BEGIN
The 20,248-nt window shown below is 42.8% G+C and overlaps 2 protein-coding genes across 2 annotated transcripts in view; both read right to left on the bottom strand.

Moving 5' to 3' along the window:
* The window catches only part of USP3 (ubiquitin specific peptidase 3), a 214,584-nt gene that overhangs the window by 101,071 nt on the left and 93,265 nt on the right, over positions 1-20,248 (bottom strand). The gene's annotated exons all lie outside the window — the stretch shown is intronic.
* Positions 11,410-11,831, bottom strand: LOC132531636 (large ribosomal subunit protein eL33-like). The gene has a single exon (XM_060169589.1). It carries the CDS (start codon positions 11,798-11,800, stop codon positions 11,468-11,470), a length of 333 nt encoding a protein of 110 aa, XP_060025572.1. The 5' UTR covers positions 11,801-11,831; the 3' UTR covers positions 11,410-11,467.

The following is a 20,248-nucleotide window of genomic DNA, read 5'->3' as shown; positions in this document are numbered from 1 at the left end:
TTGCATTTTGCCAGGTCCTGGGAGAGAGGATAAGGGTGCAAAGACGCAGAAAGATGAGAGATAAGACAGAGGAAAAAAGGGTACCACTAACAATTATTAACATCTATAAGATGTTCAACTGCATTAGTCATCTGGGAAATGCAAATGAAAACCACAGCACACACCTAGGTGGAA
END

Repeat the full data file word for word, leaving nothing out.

The 20,248-nt window shown below is 42.8% G+C and overlaps 2 protein-coding genes across 2 annotated transcripts in view; both read right to left on the bottom strand.

Moving 5' to 3' along the window:
* The window catches only part of USP3 (ubiquitin specific peptidase 3), a 214,584-nt gene that overhangs the window by 101,071 nt on the left and 93,265 nt on the right, over positions 1-20,248 (bottom strand). The gene's annotated exons all lie outside the window — the stretch shown is intronic.
* Positions 11,410-11,831, bottom strand: LOC132531636 (large ribosomal subunit protein eL33-like). The gene has a single exon (XM_060169589.1). It carries the CDS (start codon positions 11,798-11,800, stop codon positions 11,468-11,470), a length of 333 nt encoding a protein of 110 aa, XP_060025572.1. The 5' UTR covers positions 11,801-11,831; the 3' UTR covers positions 11,410-11,467.

The following is a 20,248-nucleotide window of genomic DNA, read 5'->3' as shown; positions in this document are numbered from 1 at the left end:
TTGCATTTTGCCAGGTCCTGGGAGAGAGGATAAGGGTGCAAAGACGCAGAAAGATGAGAGATAAGACAGAGGAAAAAAGGGTACCACTAACAATTATTAACATCTATAAGATGTTCAACTGCATTAGTCATCTGGGAAATGCAAATGAAAACCACAGCACACACCTAGGTGGAA